Bottom Line: As the Government of India has shown its intention to link Aadhar Number to the property transactions, a lot of heated arguments are there in the public domain.
To understand whether the linking of Aadhar Number with the property owned will actually lead to a transparent property market, we need to look at some of the basic questions:
Whether there is a sync between the reported price of property (circle rate) and the market rate?
How linking of Aadhar with property will curb the use of black money which is directly related with benami transactions?
How far is biometric system a foolproof mechanism?
How could Aadhar achieve what PAN Number could not?
Beyond making the deals transparent, how could government intrude into transactions between two individuals in the secondary market?
With Aadhar linking deterring the investors, won’t it cripple the realty transactions further?
Whether confidentiality of data would be a major concern?
The government seems to be determined to link the property transactions with Aadhar Number with the pretext that the linking of Aadhaar to property will ensure that all parties to the deal are present in their individual capacity. The possibility of using fake identities is virtually ruled out.
Further, the illegal practice of persons having multiple PAN cards and fake passports will also end. It is even argued that when biometrics is already taken in Passports and Foreign Visas, its applicability to property transactions is a logical step forward.
It is true that PAN Number was not a foolproof mechanism as there was a severe problem of multiple PAN numbers per person. This was despite Section 139A of the Income Tax Act, 1961 stating that no person shall have more than one PAN card. Because PAN numbers are not linked with biometrics, one person would have multiple PAN cards, thereby keeping multiple identities.
Aadhaar, being linked with biometrics, will be unique to each person. Therefore, each person will be individually identifiable in a property transaction and the practice of using benami entities may end.
However, many homebuyers fear that Aadhar biometrics would also pose a serious concern in absence of technology backing it holistically. Rajeev Goswami, a homebuyer in Noida says with the skin infection his finger prints could not match while mobile number getting linked with the Aadhar. How could it be different with property?
“I am suffering with Palm Psoriasis which was not the case when I got my Aadhar Number registered a few years back. Now if I go for property registration today, my skin condition would be a deterrent. Even if I get it done with my present condition, I am not sure what will happen tomorrow if I wish to resale my house and my skin condition by then improves or worsens. It is definitely not the fool proof system and would cause problems for average homebuyers,” says Goswami.
Legal realities of property ownership
Government wants to monitor large value transactions like real estate through Aadhar linking
The larger concern of homebuyers is about safety measures to avoid leakages and tampering with the relevant data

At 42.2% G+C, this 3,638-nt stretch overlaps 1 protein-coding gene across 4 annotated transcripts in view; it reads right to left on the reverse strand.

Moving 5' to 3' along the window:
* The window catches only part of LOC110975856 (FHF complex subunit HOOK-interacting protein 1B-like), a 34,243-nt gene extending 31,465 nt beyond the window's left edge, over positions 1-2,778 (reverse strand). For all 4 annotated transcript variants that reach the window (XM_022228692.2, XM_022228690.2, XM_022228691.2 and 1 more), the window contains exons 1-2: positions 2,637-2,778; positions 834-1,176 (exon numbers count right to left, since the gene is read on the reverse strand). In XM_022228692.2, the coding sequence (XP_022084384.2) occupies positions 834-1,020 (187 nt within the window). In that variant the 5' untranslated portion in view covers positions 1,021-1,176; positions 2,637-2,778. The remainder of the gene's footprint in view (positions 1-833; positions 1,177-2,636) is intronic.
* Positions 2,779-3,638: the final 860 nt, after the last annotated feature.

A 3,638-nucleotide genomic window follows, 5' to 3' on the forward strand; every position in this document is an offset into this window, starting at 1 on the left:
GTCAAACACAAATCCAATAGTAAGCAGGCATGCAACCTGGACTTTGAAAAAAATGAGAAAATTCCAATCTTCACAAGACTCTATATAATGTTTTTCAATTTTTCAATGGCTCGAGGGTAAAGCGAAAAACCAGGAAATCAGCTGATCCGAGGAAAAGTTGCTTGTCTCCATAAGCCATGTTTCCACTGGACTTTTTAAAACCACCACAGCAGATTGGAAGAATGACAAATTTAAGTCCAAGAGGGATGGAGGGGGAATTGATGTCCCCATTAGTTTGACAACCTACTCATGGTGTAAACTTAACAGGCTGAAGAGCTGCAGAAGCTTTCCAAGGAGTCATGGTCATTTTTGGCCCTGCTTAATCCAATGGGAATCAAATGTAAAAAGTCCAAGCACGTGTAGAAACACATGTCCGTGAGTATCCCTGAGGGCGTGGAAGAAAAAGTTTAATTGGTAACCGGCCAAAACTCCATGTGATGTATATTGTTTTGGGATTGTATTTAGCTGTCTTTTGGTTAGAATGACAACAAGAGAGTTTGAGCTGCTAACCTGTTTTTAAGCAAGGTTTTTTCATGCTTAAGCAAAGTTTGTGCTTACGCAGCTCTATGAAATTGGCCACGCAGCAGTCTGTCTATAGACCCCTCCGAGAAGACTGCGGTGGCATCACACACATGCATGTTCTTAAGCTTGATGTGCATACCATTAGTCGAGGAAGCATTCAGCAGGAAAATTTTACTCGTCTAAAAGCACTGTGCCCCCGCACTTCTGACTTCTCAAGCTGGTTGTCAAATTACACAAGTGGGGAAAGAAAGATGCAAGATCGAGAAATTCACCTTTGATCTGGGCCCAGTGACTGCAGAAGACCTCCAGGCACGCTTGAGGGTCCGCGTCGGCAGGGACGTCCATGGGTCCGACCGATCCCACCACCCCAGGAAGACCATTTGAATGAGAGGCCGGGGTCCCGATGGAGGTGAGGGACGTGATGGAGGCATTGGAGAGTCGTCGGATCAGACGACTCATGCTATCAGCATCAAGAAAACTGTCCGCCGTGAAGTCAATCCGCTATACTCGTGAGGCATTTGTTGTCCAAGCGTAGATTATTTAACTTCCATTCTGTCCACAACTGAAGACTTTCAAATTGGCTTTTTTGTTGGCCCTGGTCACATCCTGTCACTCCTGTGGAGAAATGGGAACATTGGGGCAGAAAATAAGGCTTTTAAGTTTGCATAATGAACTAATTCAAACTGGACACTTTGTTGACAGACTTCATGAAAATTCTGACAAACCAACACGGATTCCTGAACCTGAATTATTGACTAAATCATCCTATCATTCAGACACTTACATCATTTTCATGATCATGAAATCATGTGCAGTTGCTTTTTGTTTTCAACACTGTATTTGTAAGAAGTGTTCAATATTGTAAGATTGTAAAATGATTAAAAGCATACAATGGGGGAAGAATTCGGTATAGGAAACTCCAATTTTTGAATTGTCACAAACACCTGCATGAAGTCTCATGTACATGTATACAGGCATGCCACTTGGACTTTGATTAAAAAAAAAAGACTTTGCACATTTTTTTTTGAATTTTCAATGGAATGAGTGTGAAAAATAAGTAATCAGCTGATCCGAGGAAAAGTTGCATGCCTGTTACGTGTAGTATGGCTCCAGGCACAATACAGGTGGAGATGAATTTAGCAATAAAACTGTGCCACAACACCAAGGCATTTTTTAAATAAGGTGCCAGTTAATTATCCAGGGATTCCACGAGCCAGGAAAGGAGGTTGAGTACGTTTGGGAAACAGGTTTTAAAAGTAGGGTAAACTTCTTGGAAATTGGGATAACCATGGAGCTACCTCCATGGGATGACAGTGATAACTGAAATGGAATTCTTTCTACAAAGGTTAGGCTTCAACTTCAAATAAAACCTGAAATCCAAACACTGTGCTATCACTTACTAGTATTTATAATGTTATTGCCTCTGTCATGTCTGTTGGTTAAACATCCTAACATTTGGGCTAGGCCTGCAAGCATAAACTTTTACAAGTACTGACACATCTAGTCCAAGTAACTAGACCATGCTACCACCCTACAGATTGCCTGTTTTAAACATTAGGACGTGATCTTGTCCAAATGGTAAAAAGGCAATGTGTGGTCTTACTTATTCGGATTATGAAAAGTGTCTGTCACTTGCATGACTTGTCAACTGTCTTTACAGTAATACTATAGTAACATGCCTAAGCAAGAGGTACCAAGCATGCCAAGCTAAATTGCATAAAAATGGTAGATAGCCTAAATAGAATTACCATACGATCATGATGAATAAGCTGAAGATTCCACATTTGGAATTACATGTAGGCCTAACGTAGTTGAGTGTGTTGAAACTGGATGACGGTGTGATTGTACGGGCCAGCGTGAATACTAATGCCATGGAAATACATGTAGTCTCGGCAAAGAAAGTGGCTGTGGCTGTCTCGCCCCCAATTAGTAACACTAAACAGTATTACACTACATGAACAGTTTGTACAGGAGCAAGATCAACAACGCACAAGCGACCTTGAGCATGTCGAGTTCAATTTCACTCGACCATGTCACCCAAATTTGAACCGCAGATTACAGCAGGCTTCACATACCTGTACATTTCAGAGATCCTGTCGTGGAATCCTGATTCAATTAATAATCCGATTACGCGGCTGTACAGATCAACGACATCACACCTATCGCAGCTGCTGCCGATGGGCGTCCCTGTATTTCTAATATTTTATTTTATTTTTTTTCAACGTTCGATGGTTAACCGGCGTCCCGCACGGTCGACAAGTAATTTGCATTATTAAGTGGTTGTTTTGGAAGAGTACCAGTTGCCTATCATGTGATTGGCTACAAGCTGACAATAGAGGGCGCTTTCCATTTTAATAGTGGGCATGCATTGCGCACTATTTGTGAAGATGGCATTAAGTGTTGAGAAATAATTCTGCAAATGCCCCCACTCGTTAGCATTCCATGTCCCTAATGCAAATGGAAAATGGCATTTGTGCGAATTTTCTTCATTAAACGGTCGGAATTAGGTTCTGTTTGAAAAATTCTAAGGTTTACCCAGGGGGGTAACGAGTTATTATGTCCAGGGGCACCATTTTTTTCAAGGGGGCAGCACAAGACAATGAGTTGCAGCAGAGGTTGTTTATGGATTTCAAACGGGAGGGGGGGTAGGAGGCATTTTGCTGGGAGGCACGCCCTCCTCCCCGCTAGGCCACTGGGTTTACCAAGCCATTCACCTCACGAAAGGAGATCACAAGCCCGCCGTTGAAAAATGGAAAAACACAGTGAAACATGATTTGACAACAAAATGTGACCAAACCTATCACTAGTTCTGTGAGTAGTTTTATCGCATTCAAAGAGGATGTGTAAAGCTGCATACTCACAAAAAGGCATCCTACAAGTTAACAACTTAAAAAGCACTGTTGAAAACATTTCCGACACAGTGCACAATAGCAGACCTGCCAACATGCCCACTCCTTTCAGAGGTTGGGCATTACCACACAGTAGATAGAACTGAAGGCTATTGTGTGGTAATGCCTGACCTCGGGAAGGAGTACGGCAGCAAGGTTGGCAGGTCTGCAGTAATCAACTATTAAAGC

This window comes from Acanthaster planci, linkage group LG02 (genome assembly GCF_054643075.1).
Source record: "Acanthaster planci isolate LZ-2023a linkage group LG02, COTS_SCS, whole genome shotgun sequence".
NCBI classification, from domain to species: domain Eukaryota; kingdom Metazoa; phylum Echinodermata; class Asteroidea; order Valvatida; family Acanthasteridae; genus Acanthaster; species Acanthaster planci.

Right to property is a constitutional right protected under Article 300A of the Constitution of India.
Aadhar linking can only check benami transactions to some extent, but is no panacea for clean & transparent eco system without curbing black money and digitsation of land
With Aadhar linking, while the government will know about your transactions, it cannot interfere with your ownership rights in any manner
A section of critics even point out that it is not the benami property which is the real challenge for the economy. The real challenge is the black money in the sector that really affects the economy. The genesis of this black money is the mismatch between the reported price (and circle rate) and the actual market price. The government should first streamline its own structural flaws before squeezing the black money out of the sector.
Aditya Pratap, Advocate-on-Record with Bombay High Court says that on a broader note, the government should amend the UIDAI Act to incorporate the new measures. The UIDAI Act in its current forms make Aadhaar mandatory only for availing government subsidies and benefits. A person buying property is doing so in a private capacity. Since he is paying money to the exchequer by way of stamp duty, he cannot be said to avail of government subsidies and benefits.
“To unilaterally impose Aadhaar may amount to going ultra vires the UIDAI Aadhaar Act, 2016. Hence the action of the government in imposing Aadhaar on every aspect of life is, prima facie, beyond the scope of the Act and hence illegal. Further, Section 3 of the UIDAI Act gives any resident of India the right to obtain an Aadhaar number. It does not make Aadhaar compulsory. Therefore, by making Aadhaar compulsory through various means, the government’s actions may be hit by the doctrine of colourable legislation, which states that what you cannot do directly, you cannot do indirectly,” says Aditya.
The bigger issue in real estate market is not who owns the property but how much black money is being routed into the sector. Even under the Registration Act of 1908, property related transactions are always in the public domain. Section 57 of the Registration Act, 1908 clearly states that any person can inspect the books of registration by paying nominal fees. They can also take certified copies of extracts.
Therefore, whether Aadhaar linkage is there or not, property transactions have to be in the public domain. Aadhaar linkage will only prevent usage of fake identities, thereby bringing the true parties on record in the deal.
By: Ravi Sinha